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Keep Your Autonomous Car & Get Off My Lawn While You’re At It!

 

By Anthony “Mario” Crea

 

There has been an enormous amount of R&D being thrown at the development of autonomous vehicles in the last decade or so. The introduction of new technologies such as adaptive radar-based cruise control systems and blind spot monitoring were but incremental steps towards the ultimate goal of creating a self-driving car. Each company that is involved has its own approach towards this future hell on wheels, but one thing is for certain, vehicles controlled by humans is going to be around for a long time to come.

 

Indeed, driver training and preparedness should be advancing instead of taking a stagnant approach in the hopes that the HAL 9000 controlling it all will bring us to our local coffee shop. Why? The answer comes down to sheer numbers. There are over 1.2 billion registered cars on the road worldwide. That’s a lot of drivers. Yes, some are better at controlling a vehicle than others, but to see a completely autonomous integration would mean the price would have to be tantalizingly good, as in $1999 in order for there to be the kind of global frenzy proponents hope happens.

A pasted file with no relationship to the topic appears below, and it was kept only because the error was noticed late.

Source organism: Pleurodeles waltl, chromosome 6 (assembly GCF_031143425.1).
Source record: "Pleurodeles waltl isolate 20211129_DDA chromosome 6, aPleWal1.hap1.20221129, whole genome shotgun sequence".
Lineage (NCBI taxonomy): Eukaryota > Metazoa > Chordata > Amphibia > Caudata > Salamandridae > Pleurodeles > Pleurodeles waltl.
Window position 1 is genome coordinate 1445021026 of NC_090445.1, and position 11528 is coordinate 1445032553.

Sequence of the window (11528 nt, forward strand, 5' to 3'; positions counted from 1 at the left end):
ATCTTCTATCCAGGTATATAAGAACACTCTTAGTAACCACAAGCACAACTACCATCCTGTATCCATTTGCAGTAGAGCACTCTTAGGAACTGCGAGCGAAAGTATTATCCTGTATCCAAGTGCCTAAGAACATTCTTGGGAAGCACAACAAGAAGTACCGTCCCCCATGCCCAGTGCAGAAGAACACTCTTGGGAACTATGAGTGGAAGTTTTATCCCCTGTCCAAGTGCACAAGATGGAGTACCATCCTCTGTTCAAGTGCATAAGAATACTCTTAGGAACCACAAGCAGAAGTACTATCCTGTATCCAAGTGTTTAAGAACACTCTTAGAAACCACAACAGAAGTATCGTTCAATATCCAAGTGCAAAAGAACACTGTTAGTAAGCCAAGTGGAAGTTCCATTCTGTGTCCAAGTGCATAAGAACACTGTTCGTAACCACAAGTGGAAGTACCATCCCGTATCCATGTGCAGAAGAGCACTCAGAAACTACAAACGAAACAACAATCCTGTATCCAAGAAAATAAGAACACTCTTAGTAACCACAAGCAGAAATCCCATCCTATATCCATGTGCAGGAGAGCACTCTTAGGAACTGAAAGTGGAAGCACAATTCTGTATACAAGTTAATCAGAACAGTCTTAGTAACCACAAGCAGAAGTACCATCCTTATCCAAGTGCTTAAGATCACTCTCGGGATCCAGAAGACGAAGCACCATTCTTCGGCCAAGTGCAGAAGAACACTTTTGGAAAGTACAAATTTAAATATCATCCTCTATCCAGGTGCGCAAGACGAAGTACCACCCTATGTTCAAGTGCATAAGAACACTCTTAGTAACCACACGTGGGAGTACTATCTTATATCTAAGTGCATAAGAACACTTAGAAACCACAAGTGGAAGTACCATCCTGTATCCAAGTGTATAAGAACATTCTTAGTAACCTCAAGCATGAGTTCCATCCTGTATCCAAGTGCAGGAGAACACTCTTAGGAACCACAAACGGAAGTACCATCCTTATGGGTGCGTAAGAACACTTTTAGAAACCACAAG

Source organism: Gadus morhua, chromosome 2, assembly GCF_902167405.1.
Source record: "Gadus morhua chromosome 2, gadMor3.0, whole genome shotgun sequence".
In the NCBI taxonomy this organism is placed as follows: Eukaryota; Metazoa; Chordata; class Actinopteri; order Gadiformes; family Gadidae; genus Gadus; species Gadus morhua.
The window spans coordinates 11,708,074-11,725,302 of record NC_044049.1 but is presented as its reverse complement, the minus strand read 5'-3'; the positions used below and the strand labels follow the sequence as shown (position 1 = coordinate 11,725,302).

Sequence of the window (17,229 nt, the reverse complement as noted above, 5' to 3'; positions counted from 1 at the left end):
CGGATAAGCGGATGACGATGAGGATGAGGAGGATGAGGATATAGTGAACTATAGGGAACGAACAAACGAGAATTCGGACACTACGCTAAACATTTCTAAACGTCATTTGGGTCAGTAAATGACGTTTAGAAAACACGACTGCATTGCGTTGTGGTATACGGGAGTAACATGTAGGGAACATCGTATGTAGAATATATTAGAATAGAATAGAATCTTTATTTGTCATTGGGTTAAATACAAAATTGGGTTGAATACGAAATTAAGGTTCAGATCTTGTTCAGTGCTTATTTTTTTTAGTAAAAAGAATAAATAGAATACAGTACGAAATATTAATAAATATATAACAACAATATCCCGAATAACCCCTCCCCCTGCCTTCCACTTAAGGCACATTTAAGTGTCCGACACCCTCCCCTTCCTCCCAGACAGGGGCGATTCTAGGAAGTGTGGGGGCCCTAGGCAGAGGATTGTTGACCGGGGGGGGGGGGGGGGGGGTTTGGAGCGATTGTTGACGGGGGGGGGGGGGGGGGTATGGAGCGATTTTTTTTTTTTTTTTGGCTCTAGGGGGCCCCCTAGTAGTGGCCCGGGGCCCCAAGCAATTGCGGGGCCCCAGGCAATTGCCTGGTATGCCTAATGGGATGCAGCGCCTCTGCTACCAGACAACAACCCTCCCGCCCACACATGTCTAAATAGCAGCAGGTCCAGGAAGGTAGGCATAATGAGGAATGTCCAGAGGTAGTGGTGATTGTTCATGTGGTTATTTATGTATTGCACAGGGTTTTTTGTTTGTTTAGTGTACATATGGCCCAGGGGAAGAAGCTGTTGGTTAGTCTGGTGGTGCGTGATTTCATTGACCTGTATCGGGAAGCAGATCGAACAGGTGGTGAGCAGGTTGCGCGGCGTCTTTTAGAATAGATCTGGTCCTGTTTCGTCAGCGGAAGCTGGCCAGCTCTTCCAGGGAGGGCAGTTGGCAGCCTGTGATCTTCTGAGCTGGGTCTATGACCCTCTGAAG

Hope exists that a transportative utopia in which efficient little electric pods whisk people to their destination will develop, thereby replacing the vulgar vehicles we use now. Supposedly, these newly autonomized disciples will be euphoric because they’ll be less stressed and flush with cash from not having to pay car insurance any longer (like that’ll ever happen!) This will supposedly be possible because a linked computerized grid will coordinate and orchestrate all the vehicles, preventing accidents… Until, that is, some pod strands a guy while on his way to pick up a woman for their first date. Said angry man happens to be a hacker at Anonymous. Said hacker is now pissed and the whole networked system shits itself worse than an infant with diarrhea.

 

Perhaps we’re focusing too much on the negative; there will be legitimate uses for such vehicles. The disabled and the elderly will benefit greatly from the freedoms too many of us take for granted on a daily basis. Hopefully some poorly skilled drivers will realize it’s in their best interest (from a safety standpoint) to leave the driving to a computer, as will the person driving a 2002 Saturn L100 who feels driving is a pointless chore to begin with.

 

For many of us, driving is an escape from a world in which we are always connected, always on point, always accessible by someone when we’re somewhere. Instead, driving should be a time to enjoy the interaction that exists between man and machine, experiencing the feedback between the road & the steering wheel, or the giggle-inducing reactions the car makes based on judicious input from our right foot. It invigorates the soul and helps us redirect and refocus, making us better people in the long run…

 

Save humanity from ourselves. Go for a drive.

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